If, as one claims, one is innocent of i) using a personal email account to send out confidential information and/or to take advantage of one's political position to abuse opponents and ii) deleting said confidential emails against government regulations, what would one do when faced with a government subpoena demand? If one is the IRS' Lois Lerner, one would claim, against subsequently revealed facts, that a hardware error led to a permanent loss of all demanded emails, even though by email protocol definition, said emails are always stored on at least one off-site server. Or, if one is Hillary Clinton, one would just format the entire server.
This, according to the Hill, is precisely what Hillary Clinton has done as the recent clintonemail.com scandal continues to grow bigger and impair ever more the already frail credibility and decision-making skills of the former first lady and democratic presidential hopeful. According to the head of the House Select Committee on Benghazi says former Secretary of State Hillary Clinton has erased all information from the personal email server she used while serving as the nation’s top diplomat.
“We learned today, from her attorney, Secretary Clinton unilaterally decided to wipe her server clean and permanently delete all emails from her personal server,” Rep. Trey Gowdy (R-S.C.) said in a statement Friday.
What difference does it make if she deleted all her emails?
Apparently a lot.
The key question is when said server formatting took place. This appears to have taken place after the first production request had come in, which means that Clinton may well be guilty of destruction of evidence. He said while it’s “not clear precisely when Secretary Clinton decided to permanently delete all emails from her server, it appears she made the decision after October 28, 2014, when the Department of State for the first time asked the Secretary to return her public record to the Department.”
What's worse, the evidence destroyed officially is US government property, since it was all created when Clinton was an employee of Uncle Sam.
Last week, Gowdy sent a letter to Clinton’s attorney asking that the email server be turned over to a third party in the hopes that an investigation could recover about 30,000 emails that her team deleted before turning the rest over to the State Department.
Gowdy said "it is clear Congress will need to speak with the former Secretary about her email arrangement and the decision to permanently delete those emails."
"Not only was the Secretary the sole arbiter of what was a public record, she also summarily decided to delete all emails from her server, ensuring no one could check behind her analysis in the public interest,” Gowdy said.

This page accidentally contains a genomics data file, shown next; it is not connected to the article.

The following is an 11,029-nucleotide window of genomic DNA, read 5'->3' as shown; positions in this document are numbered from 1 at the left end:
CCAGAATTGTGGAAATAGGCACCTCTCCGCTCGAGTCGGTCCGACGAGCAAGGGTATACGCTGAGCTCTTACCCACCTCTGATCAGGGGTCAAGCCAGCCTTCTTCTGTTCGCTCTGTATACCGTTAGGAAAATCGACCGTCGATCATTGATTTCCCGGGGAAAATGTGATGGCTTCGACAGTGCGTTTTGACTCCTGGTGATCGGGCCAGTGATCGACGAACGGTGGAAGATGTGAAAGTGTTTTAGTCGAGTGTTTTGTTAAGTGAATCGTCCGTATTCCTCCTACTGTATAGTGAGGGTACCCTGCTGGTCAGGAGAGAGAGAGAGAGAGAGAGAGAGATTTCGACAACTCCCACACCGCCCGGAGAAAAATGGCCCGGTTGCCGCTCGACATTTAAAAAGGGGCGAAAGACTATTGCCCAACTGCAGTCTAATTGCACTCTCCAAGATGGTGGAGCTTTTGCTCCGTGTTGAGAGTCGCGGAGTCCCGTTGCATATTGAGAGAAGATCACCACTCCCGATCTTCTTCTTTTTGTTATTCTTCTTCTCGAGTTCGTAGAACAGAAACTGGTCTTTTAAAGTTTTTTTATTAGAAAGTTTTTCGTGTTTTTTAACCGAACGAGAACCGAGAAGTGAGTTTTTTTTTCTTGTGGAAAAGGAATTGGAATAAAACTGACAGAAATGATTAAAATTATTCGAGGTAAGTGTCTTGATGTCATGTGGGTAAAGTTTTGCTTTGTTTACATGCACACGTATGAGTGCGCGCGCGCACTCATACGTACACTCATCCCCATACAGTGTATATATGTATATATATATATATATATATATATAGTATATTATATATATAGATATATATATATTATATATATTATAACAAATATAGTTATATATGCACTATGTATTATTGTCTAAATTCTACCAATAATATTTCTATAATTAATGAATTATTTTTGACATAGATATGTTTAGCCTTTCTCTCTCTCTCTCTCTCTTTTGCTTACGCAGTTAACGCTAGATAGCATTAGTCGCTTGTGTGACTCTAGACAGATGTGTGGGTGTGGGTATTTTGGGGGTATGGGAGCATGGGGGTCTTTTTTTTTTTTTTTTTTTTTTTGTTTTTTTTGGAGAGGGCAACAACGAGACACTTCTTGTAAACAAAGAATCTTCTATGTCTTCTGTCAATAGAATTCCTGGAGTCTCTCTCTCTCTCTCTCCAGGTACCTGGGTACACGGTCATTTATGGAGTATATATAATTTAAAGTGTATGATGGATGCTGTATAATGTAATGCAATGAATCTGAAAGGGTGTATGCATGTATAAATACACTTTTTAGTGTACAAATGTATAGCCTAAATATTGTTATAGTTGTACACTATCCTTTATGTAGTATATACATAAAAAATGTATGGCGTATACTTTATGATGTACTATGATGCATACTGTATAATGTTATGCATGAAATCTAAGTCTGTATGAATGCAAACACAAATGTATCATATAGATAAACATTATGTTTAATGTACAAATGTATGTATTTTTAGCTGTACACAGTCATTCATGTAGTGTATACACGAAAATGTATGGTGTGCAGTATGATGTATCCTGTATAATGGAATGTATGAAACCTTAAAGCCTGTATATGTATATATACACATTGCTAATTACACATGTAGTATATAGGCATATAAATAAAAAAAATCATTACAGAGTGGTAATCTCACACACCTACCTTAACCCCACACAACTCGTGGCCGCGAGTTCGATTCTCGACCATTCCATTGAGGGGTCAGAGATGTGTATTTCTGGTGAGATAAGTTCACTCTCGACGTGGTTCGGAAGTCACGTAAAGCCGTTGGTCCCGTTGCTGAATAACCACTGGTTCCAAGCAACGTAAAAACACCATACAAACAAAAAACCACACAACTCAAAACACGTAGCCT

Those intent on defending the former Secretary of State, such as the panel's top Democrat, Elijah Cummings may have their work cut out for them but that doesn't stop them from trying: Cummings said the letter the select committee received from Clinton's attorney detailing what happened the server proves she has nothing to hide.
"This confirms what we all knew — that Secretary Clinton already produced her official records to the State Department, that she did not keep her personal emails, and that the Select Committee has already obtained her emails relating to the attacks in Benghazi," he said in a statement.
"It is time for the Committee to stop this political charade and instead make these documents public and schedule Secretary Clinton's public testimony now."
Clinton has maintained that the messages were personal in nature, but Gowdy and other Republicans have raised questions over whether she might have deleted messages that could damage her expected White House run in the process.
“I have absolute confidence that everything that could be in any way connected to work is now in the possession of the State Department," Clinton said during a press conference in New York earlier this month.
Sadly, there is nothing but her word to go by at this moment: a word whose credibility has now been fatally compromised by her recent actions.
She said she had culled through more than 60,000 emails from her time at State and determined that roughly 30,000 of them were public records that should have been maintained.
Gowdy said given Clinton’s “unprecedented email arrangement with herself and her decision nearly two years after she left office to permanently delete” information, his panel would work with House leadership as it “considers next steps.”
Speaker John Boehner (R-Ohio), Gowdy and other members of the Benghazi panel in the past have hinted that the full House could issues a subpoena for Clinton’s server.
The Hill concludes by treating the population to the next upcoming kangaroo court: House Oversight Committee Chairman Jason Chaffetz (R-Utah) has suggested his panel could hold hearings over Clinton's use of private email, emphasizing his panel's jurisdiction over violations of the Federal Records Act.
Will anything change as a result? Of course not, because the real decision-maker has already hedged its bets. Recall Blankfein has already indicated that despite his strong preference for a democrat president, one which would perpetuate the Fed's policies, "he would be fine with either a Bush or Clinton presidency." Which in a country controlled and dominated by lobby interests, and which happens to be the "best democracy that money can buy" is all that matters.